The Upside of Irrationality
Economic theory leads us to believe that humans act as “rational beings” when making decisions, however; in his book The Upside of Irrationality, Dan Ariely demonstrates that defying logic is part of what makes us human. In Upside, Ariely examines several aspects of the human condition through a series of experiments.
The outcome of these experiments generally provides intriguing insights and truths into the sometimes-aberrant nature of human behavior. Each chapter presents a separate topic, which is qualitatively and quantitatively examined to elucidate the dichotomy between logic and action experienced by people. The book is separated ...view middle of the document...
The reader is ultimately left with their own interpretation of how that affects them and what they learn from it. A perfect example is the “Not-invented-here” bias, which explains how a strong sense of ownership of ones own ideas or processes leads to the dismissal of possible better ideas from someone else. The obvious lesson learned is there can be significant opportunity costs associated with not considering other peoples ideas due to pride. However, it can also be interpreted as someone who understands how to manipulate another persons desire for ownership can lead them to do things they hadn’t intended to do. In allowing the reader to explore, or exploit, the behavioral phenomena presented, Ariely’s audience gains infinitely more utility from the content presented in the book.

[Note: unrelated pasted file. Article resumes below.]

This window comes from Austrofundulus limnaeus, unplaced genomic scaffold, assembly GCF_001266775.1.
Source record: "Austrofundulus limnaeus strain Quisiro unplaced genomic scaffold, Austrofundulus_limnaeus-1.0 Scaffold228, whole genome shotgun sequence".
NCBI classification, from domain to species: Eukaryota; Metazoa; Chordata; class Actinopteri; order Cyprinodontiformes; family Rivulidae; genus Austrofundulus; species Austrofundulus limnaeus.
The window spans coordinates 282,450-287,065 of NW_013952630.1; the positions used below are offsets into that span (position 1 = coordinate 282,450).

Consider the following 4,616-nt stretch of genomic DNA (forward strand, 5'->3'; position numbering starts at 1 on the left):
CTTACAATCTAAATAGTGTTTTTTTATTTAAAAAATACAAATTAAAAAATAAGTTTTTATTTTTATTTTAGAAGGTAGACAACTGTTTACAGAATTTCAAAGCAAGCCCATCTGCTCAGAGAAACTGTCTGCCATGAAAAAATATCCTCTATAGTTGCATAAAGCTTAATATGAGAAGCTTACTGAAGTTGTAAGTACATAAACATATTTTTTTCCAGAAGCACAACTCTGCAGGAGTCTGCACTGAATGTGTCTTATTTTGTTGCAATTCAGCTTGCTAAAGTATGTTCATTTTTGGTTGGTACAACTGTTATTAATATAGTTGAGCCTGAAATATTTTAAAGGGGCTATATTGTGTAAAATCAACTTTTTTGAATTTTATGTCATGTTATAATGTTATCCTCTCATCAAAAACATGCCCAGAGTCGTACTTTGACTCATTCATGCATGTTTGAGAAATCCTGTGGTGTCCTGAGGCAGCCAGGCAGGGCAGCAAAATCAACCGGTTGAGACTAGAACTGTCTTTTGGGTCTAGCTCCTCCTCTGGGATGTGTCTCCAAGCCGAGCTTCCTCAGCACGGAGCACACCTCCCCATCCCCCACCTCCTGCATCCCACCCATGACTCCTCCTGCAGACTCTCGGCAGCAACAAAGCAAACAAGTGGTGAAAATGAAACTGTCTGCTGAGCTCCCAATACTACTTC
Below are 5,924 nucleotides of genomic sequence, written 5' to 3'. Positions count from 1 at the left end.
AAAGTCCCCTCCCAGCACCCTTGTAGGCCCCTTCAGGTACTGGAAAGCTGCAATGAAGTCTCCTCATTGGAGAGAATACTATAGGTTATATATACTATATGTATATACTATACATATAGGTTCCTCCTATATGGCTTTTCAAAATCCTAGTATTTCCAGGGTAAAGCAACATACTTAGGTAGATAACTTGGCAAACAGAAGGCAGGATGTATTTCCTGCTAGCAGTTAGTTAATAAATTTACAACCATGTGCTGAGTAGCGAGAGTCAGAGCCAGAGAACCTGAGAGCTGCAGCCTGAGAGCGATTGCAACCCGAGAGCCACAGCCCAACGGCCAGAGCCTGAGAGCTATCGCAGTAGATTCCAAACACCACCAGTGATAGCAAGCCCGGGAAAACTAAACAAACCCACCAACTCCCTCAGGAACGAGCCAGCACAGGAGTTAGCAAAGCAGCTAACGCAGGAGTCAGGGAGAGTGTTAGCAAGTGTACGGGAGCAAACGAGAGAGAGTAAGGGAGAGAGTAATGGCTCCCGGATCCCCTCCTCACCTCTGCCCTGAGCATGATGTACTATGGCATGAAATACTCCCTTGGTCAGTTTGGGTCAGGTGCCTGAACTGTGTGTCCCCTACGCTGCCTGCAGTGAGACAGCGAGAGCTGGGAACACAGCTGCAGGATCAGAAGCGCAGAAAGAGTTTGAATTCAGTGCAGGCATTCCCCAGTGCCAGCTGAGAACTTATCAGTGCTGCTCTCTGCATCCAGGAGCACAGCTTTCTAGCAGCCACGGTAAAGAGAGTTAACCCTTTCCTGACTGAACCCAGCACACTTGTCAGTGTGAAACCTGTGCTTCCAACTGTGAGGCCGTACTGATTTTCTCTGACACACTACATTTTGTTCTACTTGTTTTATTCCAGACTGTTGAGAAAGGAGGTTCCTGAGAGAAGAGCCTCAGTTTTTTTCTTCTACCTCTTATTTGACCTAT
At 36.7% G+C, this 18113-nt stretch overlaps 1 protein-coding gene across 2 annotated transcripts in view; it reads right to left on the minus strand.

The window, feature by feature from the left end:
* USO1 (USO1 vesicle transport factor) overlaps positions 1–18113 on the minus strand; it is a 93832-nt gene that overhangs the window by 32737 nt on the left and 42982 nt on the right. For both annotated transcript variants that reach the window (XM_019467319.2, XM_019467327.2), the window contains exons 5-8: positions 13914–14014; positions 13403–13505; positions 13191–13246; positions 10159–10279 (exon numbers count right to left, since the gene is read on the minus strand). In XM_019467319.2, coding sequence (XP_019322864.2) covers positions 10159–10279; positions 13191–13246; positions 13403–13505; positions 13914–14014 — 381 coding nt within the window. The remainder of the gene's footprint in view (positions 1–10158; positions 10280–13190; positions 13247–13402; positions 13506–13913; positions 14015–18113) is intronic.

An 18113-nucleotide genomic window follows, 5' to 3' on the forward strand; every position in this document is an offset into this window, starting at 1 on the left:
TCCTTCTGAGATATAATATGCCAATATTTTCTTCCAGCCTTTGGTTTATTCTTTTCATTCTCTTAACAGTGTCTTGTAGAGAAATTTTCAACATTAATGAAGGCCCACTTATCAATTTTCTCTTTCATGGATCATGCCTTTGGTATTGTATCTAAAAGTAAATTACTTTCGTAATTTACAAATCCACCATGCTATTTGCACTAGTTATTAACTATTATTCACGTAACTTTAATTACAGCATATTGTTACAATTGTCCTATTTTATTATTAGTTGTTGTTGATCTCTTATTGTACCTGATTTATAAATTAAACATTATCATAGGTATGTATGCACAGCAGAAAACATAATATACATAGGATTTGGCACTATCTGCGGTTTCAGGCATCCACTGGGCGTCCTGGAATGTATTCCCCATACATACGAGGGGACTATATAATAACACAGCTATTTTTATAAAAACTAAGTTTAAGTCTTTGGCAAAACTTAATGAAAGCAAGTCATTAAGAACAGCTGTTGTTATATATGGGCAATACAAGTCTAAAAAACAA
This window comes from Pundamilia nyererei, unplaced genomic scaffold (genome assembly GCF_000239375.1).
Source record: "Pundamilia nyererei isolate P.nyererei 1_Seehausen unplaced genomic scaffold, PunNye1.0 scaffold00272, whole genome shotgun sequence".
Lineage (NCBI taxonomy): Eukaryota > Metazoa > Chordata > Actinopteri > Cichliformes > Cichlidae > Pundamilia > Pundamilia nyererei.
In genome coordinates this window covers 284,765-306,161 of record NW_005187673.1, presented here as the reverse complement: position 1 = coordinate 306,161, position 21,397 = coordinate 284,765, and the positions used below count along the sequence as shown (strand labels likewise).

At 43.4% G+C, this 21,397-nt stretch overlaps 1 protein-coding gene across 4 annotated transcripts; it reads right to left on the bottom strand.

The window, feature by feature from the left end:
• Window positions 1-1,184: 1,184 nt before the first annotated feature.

While overall, the book is a very satisfying read; it is not without its minor shortcomings. Although Ariely presents many different entertaining situations in which irrationality plays a part in our everyday lives, some of the over-arcing themes in each chapter become redundant. In chapter two, Ariely speaks to the meaning of labor, “You are what you do”, and how if this is taken advantage of, can produce adverse results in the workplace. Chapter three presents us with an evaluation of what Ariely calls the “IKEA effect” and goes on to explain the irrationality of why we overvalue what we make. In chapter four, Ariely describes what he calls the, “Not-invented-here” bias, which explains why people think there own ideas are the most valuable. While Ariely administers simple enlightening experiments in each chapter that reinforces his hypothesis, the underlying impetus for each behavioral phenomenon relates to a strong sense of ownership and pride.
Though the book is not chronologically written, chapters two through four essentially address the same thing in different scenarios, which becomes somewhat repetitive by the end of chapter three. This is also evident in the second half of the book as Ariely introduces the concept of “Adaptation” in chapter six and carries this through to chapter eight. Because the book is organized into individual chapters presenting information exclusive of one another, the redundancy in some of the chapters seems as if Ariely simply stretched the main topic through multiple chapters.
Organizational Behavior Insights
One of the key...